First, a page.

IN THE UNITED STATES DISTRICT COURT FOR THE EASTERN DISTRICT OF CALIFORNIA
January 18, 2010
JAMES EVANS, JR., PLAINTIFF,
EDMUND G. BROWN, JR., ET AL., DEFENDANTS.
The opinion of the court was delivered by: Gregory G. Hollows United States Magistrate Judge
Plaintiff is a state prisoner incarcerated at California State Prison - Corcoran. This action commenced on February 10, 2010, in the Northern District of California where it was construed as an action under 42 U.S.C. § 1983, but was transferred to this court only as of September 10, 2010. Plaintiff has consented to the jurisdiction of the undersigned. Docket # 29. By order, filed on October 7, 2010, plaintiff's amended complaint was dismissed with leave granted to further amend. Plaintiff has filed a second amended complaint; however, therein he has failed to cure the defects of the amended complaint and the court will now dismiss the case without further leave to amend.
As plaintiff was previously informed, this court is required to screen complaints brought by prisoners seeking relief against a governmental entity or officer or employee of a governmental entity. 28 U.S.C. § 1915A(a). The court must dismiss a complaint or portion thereof if the prisoner has raised claims that are legally "frivolous or malicious," that fail to state a claim upon which relief may be granted, or that seek monetary relief from a defendant who is immune from such relief. 28 U.S.C. § 1915A(b)(1),(2).
A claim is legally frivolous when it lacks an arguable basis either in law or in fact. Neitzke v. Williams, 490 U.S. 319, 325 (1989); Franklin v. Murphy, 745 F.2d 1221, 1227-28 (9th Cir. 1984). The court may, therefore, dismiss a claim as frivolous where it is based on an indisputably meritless legal theory or where the factual contentions are clearly baseless. Neitzke, 490 U.S. at 327. The critical inquiry is whether a constitutional claim, however inartfully pleaded, has an arguable legal and factual basis. See Jackson v. Arizona, 885 F.2d 639, 640 (9th Cir. 1989); Franklin, 745 F.2d at 1227.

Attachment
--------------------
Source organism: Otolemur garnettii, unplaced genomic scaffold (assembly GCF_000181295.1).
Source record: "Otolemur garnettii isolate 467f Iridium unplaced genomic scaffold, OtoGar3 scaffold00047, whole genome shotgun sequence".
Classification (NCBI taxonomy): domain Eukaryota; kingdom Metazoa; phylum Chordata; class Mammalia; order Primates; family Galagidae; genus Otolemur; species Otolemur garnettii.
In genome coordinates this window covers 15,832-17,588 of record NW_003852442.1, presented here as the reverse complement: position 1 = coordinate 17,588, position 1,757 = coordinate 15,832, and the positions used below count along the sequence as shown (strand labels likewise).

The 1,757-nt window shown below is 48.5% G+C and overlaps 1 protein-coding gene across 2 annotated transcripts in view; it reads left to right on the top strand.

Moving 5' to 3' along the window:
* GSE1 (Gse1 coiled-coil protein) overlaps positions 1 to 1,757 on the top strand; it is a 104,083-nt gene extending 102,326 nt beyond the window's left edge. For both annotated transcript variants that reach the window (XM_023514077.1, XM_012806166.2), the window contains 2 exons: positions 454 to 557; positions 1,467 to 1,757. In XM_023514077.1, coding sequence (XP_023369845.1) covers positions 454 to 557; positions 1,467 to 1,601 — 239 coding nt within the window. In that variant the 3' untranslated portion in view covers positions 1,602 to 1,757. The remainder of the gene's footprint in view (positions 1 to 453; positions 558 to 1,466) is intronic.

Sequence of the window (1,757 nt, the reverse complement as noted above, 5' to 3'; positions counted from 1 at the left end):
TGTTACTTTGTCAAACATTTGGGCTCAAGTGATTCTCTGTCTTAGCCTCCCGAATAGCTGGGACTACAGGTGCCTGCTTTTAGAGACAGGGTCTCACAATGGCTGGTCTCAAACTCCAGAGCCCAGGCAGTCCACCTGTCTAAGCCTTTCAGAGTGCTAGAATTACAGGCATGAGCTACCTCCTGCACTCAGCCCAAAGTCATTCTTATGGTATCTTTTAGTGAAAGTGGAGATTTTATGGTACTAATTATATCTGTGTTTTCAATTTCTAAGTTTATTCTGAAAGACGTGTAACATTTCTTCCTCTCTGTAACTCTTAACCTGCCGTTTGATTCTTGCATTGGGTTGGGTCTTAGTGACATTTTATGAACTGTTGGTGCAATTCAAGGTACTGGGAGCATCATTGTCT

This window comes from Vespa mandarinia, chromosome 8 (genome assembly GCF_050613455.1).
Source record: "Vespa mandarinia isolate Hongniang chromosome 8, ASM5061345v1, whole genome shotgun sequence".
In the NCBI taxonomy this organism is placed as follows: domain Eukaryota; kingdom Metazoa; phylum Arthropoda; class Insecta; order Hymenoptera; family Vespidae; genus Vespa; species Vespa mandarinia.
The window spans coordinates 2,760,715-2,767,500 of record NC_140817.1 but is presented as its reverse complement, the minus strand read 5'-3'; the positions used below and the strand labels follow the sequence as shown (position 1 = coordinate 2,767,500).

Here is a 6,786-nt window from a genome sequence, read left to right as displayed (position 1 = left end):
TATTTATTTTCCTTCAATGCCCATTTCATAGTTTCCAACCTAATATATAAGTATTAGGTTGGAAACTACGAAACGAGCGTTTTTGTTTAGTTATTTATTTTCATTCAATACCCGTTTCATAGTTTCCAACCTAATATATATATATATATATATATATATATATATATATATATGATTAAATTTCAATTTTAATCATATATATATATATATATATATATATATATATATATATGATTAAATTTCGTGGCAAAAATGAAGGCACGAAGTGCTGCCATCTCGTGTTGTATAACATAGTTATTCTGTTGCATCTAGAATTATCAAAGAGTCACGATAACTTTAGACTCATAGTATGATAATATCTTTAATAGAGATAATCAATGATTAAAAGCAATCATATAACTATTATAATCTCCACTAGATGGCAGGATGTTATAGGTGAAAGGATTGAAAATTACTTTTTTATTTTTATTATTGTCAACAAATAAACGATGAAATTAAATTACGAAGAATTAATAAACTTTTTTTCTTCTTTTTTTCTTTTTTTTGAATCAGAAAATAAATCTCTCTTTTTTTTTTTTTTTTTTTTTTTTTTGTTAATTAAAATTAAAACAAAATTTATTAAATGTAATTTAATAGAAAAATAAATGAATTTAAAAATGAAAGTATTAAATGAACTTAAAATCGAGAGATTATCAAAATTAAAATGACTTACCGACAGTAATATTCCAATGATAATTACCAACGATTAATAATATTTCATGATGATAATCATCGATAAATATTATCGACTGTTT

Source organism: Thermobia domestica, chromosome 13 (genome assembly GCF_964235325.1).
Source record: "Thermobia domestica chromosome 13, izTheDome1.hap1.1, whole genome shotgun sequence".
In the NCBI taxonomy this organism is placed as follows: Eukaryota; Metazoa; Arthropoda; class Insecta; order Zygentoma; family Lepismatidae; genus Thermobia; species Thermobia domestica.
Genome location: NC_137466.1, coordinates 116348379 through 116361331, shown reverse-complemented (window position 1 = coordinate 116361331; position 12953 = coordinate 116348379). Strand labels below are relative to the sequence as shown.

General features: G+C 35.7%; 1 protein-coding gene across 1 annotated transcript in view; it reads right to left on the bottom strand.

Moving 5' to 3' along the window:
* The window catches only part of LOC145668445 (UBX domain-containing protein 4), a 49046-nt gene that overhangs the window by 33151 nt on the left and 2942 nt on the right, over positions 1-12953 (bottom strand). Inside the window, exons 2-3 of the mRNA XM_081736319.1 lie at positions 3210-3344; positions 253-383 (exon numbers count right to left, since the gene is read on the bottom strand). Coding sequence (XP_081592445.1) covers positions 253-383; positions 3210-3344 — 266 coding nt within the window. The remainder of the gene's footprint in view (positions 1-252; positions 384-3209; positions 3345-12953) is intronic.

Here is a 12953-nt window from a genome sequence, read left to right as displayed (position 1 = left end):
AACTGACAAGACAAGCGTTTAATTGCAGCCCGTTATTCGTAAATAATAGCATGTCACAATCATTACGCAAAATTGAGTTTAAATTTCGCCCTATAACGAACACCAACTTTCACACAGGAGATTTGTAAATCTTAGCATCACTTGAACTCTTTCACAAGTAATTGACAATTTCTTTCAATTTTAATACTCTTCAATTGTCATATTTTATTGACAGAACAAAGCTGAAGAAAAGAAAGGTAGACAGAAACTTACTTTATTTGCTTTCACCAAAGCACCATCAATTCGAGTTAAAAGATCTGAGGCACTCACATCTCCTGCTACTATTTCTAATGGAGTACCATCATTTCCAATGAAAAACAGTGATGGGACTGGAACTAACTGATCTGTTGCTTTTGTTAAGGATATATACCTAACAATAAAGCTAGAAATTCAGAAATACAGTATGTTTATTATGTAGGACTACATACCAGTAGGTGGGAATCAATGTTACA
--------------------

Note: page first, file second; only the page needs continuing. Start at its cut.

A complaint must contain more than a "formulaic recitation of the elements of a cause of action;" it must contain factual allegations sufficient to "raise a right to relief above the speculative level." Bell Atlantic Corp. v. Twombly, 550 U.S. 544, 127 S. Ct. 1955, 1965 (2007). "The pleading must contain something more...than...a statement of facts that merely creates a suspicion [of] a legally cognizable right of action." Id., quoting 5 C. Wright & A. Miller, Federal Practice and Procedure 1216, pp. 235-235 (3d ed. 2004). "[A] complaint must contain sufficient factual matter, accepted as true, to 'state a claim to relief that is plausible on its face.'" Ashcroft v. Iqbal, No. 07-1015, 2009 WL 1361536 at * 12 (May 18, 2009) (quoting Twombly, 550 U.S. at 570, 127 S.Ct. 1955). "A claim has facial plausibility when the plaintiff pleads factual content that allows the court to draw the reasonable inference that the defendant is liable for the misconduct alleged." Id.
In reviewing a complaint under this standard, the court must accept as true the allegations of the complaint in question, Hospital Bldg. Co. v. Rex Hospital Trustees, 425 U.S. 738, 740, 96 S.Ct. 1848 (1976), construe the pleading in the light most favorable to the plaintiff, and resolve all doubts in the plaintiff's favor. Jenkins v. McKeithen, 395 U.S. 411, 421, 89 S.Ct. 1843 (1969).
Plaintiff once again names as defendants: California Attorney General Edmund G. Brown, Jr.; California Department of Corrections and Rehabilitation (CDCR) Matthew Cate; California State Prison - Corcoran (CSP-Cor) Warden Raul Lopez; and Governor Arnold Schwarzenegger. Second Amended Complaint (SAC), docket # 31, pp. 1-3. Plaintiff also again claims that defendant Brown illegally circumvented a court order, on November 1, 2007, by issuing erroneous and fraudulent information to CDCR officials to unlawfully detain plaintiff in prison after his sentence had been vacated and remanded. Id. at 3-4. This time plaintiff alleges that the United States Supreme Court had invalidated California's D.S. L., by which he presumably means, the Determinate Sentencing Law, as unconstitutional, on January 21, 2007. Id. at 3. Based on this claimed mandate, plaintiff alleges that the Sixth District Court of Appeals on May 30, 2007, vacated the sentence in his abstract of judgment and remanded for re-sentencing to the Santa Clara County Superior Court. Id. at 4.
Thus, plaintiff continues to claim that defendant Cate has been detaining him since May 30, 2007, without a lawful abstract of judgment setting forth his sentence [or resentence]. SAC, p. 4. Plaintiff again alleges that defendant Lopez is currently housing plaintiff at CSP-Corcoran, subjecting him to punitive CDCR policies, actions and decisions without a lawful abstract of judgment showing his sentence. Id. Plaintiff's claim as to defendant Schwarzenegger is also repeated from his earlier complaint that, as governor, he oversees all state agencies and is legally responsible for ensuring that state facilities and agencies comply with state and federal laws.*fn1 Id. Plaintiff claims that defendant Schwarzenegger has been aware of the civil rights violations to which plaintiff has been subjected since September 6, 2009, as a result of Senator Dianne Feinstein's letter to his office but has failed to take corrective measures. Id.